Kobe and Gianna are survived by wife/mother Vanessa and three daughters/sisters. The oldest is 17, the youngest will turn one in June.
In the hours after the heartbreaking news was confirmed, the world of college football mourned the passing of Kobe Bryant. Below is just a sampling.
Ever since California’s SB 206 passed last September, more than a dozen states followed with their own versions of the Golden State’s Fair Pay to Play Act, to go along with a number of concurrent pushes in Washington. No matter your stance on the pay-for-play issue or what side of the political aisle you sit on, it seems we can all agree that politicians are not the people to solve this issue, and yet the NCAA kept dragging its feet, and dragging its feet, and draaaaggging its feeetttt and, well, here we are. And Sandra Scott‘s bill a large reason why.
Scott, a state representative in Georgia (D-Rex) has introduced HB 766, a type of compromise bill that will make no one happy.
The appeal, at least from the outside, of California’s SB 206, is that it would allow college athletes to capitalize on their popularity during the lifetime of that popularity while costing the school very little money, since the money would come from third-parties.
Scott’s bill does neither. In fact, it goes out of its way to do the opposite.
According to HB 766, Georgia would require its schools to set aside a third of all monies earned in postseason play into an escrow account, which would then be given to players upon graduation.
Read for yourself below.
To recap, Scott’s bill would cost the schools millions of dollars and also shut out a lot of the players who generate those millions. Why should, say, Jake Fromm be barred from having a hand in the money he produced for Georgia just because he went pro?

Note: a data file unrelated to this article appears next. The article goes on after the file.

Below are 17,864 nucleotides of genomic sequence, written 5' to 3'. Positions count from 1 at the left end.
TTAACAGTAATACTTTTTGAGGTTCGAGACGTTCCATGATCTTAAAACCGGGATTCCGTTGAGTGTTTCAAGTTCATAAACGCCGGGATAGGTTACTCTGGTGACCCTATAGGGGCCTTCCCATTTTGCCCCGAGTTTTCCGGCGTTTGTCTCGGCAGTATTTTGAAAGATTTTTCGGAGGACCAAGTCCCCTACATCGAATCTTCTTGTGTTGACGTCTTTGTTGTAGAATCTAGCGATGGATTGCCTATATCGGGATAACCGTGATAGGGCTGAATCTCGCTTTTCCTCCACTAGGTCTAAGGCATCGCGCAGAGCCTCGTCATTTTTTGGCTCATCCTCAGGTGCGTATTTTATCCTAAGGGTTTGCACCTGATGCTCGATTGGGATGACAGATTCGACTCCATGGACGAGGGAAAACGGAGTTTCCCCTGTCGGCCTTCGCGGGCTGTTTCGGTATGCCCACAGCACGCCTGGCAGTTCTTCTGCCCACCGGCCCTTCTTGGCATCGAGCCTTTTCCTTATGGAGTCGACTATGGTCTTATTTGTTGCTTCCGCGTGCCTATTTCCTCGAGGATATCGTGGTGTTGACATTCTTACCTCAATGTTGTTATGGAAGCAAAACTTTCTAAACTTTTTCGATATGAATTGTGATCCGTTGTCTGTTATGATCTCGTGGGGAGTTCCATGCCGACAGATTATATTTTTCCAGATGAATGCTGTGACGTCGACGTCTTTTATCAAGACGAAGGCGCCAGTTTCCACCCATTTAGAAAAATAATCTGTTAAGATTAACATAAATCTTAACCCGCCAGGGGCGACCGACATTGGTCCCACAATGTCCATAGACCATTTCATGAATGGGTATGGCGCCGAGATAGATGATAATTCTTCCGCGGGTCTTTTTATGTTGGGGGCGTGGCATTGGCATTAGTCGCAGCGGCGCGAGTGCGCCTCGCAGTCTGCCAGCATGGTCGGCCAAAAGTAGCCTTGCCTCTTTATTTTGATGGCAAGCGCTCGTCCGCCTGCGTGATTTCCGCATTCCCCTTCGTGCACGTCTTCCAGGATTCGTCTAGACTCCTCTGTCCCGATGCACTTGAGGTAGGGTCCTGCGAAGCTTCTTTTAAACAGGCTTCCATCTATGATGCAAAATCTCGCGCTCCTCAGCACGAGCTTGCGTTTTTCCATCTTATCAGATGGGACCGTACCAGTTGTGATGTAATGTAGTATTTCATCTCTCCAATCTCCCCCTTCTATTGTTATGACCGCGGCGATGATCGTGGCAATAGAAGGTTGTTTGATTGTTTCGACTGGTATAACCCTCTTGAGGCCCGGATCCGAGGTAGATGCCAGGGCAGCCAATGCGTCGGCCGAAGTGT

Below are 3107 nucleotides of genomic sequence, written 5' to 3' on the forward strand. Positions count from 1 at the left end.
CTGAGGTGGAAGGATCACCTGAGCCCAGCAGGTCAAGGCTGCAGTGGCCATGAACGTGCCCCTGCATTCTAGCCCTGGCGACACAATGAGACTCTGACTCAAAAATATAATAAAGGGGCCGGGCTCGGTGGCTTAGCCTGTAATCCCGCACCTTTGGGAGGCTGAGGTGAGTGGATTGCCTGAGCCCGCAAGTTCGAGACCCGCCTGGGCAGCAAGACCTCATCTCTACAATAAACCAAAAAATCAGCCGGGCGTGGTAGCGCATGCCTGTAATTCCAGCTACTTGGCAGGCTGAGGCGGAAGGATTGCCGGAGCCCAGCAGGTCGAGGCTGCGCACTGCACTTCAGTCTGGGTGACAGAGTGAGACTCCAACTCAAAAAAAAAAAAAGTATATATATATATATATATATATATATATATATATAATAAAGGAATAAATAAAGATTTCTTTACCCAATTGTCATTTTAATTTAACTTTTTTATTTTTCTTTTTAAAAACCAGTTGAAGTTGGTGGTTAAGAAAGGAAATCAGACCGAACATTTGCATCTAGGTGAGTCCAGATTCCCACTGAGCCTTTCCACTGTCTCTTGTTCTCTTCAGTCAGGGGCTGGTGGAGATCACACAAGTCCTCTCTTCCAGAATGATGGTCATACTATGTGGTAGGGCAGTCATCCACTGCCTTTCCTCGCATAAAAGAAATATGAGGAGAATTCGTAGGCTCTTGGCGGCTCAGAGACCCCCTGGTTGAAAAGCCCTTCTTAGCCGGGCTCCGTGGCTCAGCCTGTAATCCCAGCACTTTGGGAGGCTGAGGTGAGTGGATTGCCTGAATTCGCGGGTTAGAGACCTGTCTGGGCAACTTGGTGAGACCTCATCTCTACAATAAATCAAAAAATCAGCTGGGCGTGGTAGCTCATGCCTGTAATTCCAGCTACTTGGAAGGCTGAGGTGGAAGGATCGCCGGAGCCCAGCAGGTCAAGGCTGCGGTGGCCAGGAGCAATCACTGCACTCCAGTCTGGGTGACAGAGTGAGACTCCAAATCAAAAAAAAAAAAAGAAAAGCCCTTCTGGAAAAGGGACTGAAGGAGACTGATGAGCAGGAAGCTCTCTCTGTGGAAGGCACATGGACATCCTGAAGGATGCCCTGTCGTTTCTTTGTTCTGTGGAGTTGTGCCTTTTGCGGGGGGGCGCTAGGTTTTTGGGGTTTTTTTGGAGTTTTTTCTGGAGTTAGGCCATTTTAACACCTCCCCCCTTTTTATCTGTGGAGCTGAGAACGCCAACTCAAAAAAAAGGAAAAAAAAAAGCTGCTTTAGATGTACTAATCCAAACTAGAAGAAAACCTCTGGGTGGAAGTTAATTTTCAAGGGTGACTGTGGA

In short, Scott’s (well-meaning) bill would anger both schools and athletes while continuing the overly paternalistic attitudes adults have adopted toward college athletes that applies to no other demographic in college sports.
Coaching is the family business for the Holtz family, and now two of them will work under the same roof.
As first reported by Bleed Tech Blue, Louis Leo Holtz, Jr., better known as Skip Holtz, has hired Louis Leo Holtz III, better known as Trey Holtz. The younger Holtz will serve as Louisiana Tech’s wide receivers coach.
Trey Holtz played his college ball at Texas under Mack Brown and Charlie Strong. A reserve quarterback, Holtz appeared in 23 games as a holder in 2015-16.
He then moved into the family business at Ohio State, where he worked as a graduate assistant for the past three years. Holtz worked with the Buckeyes’ running backs and tight ends, but will now coach receivers for his father’s staff. He replaces Todd Fitch, who left to become the offensive coordinator at Vanderbilt.
For the Holtz family, Skip hiring Trey is an act of history repeating itself. After serving as a GA at Florida State and Colorado State, Skip’s first full-time job came on his father Lou Holtz‘s staff as Notre Dame’s wide receivers coach in 1990. Skip was promoted to offensive coordinator in 1992 and became Connecticut’s head coach in 1994.